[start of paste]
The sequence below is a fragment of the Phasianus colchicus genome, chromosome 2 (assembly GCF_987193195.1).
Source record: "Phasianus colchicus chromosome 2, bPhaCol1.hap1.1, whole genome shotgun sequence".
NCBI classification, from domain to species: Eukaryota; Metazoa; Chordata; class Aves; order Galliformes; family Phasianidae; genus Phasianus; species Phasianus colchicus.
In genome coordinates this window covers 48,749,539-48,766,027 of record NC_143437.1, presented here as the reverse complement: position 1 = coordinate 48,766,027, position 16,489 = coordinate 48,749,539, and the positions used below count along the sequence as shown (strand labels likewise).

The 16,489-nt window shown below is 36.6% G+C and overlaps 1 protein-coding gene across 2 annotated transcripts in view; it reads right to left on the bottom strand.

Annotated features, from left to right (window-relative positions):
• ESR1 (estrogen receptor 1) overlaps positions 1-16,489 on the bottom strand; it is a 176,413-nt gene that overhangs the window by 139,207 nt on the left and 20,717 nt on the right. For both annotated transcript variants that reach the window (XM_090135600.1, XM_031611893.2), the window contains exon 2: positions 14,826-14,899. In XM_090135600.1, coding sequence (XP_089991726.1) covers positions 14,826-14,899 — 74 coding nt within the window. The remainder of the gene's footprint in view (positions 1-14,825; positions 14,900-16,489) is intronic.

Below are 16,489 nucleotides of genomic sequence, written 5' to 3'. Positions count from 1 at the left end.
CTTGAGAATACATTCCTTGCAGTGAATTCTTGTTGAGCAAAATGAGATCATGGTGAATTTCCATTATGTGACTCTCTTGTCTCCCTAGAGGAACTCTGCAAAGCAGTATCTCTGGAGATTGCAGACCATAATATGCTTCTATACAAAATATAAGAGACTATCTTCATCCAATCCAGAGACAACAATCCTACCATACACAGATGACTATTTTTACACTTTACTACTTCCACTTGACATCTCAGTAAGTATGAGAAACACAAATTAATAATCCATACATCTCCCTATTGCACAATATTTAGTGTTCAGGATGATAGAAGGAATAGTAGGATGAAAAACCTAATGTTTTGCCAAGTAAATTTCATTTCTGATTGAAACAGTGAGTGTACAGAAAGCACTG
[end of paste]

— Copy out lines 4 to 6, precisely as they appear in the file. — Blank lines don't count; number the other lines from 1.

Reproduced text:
In genome coordinates this window covers 48,749,539-48,766,027 of record NC_143437.1, presented here as the reverse complement: position 1 = coordinate 48,766,027, position 16,489 = coordinate 48,749,539, and the positions used below count along the sequence as shown (strand labels likewise).

The 16,489-nt window shown below is 36.6% G+C and overlaps 1 protein-coding gene across 2 annotated transcripts in view; it reads right to left on the bottom strand.

Annotated features, from left to right (window-relative positions):